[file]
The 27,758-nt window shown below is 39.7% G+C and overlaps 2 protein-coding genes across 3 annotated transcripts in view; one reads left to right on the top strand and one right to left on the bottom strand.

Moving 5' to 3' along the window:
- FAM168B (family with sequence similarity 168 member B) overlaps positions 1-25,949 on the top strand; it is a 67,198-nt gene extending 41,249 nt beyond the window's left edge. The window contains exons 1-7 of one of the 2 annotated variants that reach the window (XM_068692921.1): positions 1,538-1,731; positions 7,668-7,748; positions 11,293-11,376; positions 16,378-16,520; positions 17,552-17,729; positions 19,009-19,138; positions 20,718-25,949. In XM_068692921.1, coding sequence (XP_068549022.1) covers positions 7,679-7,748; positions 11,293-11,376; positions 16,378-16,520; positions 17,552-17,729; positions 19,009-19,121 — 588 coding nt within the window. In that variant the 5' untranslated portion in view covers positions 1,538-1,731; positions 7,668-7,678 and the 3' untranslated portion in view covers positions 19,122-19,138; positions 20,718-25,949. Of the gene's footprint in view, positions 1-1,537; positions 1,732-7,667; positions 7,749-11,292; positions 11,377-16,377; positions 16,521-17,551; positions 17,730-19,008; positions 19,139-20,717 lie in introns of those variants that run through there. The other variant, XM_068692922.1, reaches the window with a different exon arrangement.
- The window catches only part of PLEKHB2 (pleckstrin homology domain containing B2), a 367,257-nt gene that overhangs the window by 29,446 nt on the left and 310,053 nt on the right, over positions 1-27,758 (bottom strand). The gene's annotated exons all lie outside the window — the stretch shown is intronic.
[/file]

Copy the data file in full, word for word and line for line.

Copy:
The 27,758-nt window shown below is 39.7% G+C and overlaps 2 protein-coding genes across 3 annotated transcripts in view; one reads left to right on the top strand and one right to left on the bottom strand.

Moving 5' to 3' along the window:
- FAM168B (family with sequence similarity 168 member B) overlaps positions 1-25,949 on the top strand; it is a 67,198-nt gene extending 41,249 nt beyond the window's left edge. The window contains exons 1-7 of one of the 2 annotated variants that reach the window (XM_068692921.1): positions 1,538-1,731; positions 7,668-7,748; positions 11,293-11,376; positions 16,378-16,520; positions 17,552-17,729; positions 19,009-19,138; positions 20,718-25,949. In XM_068692921.1, coding sequence (XP_068549022.1) covers positions 7,679-7,748; positions 11,293-11,376; positions 16,378-16,520; positions 17,552-17,729; positions 19,009-19,121 — 588 coding nt within the window. In that variant the 5' untranslated portion in view covers positions 1,538-1,731; positions 7,668-7,678 and the 3' untranslated portion in view covers positions 19,122-19,138; positions 20,718-25,949. Of the gene's footprint in view, positions 1-1,537; positions 1,732-7,667; positions 7,749-11,292; positions 11,377-16,377; positions 16,521-17,551; positions 17,730-19,008; positions 19,139-20,717 lie in introns of those variants that run through there. The other variant, XM_068692922.1, reaches the window with a different exon arrangement.
- The window catches only part of PLEKHB2 (pleckstrin homology domain containing B2), a 367,257-nt gene that overhangs the window by 29,446 nt on the left and 310,053 nt on the right, over positions 1-27,758 (bottom strand). The gene's annotated exons all lie outside the window — the stretch shown is intronic.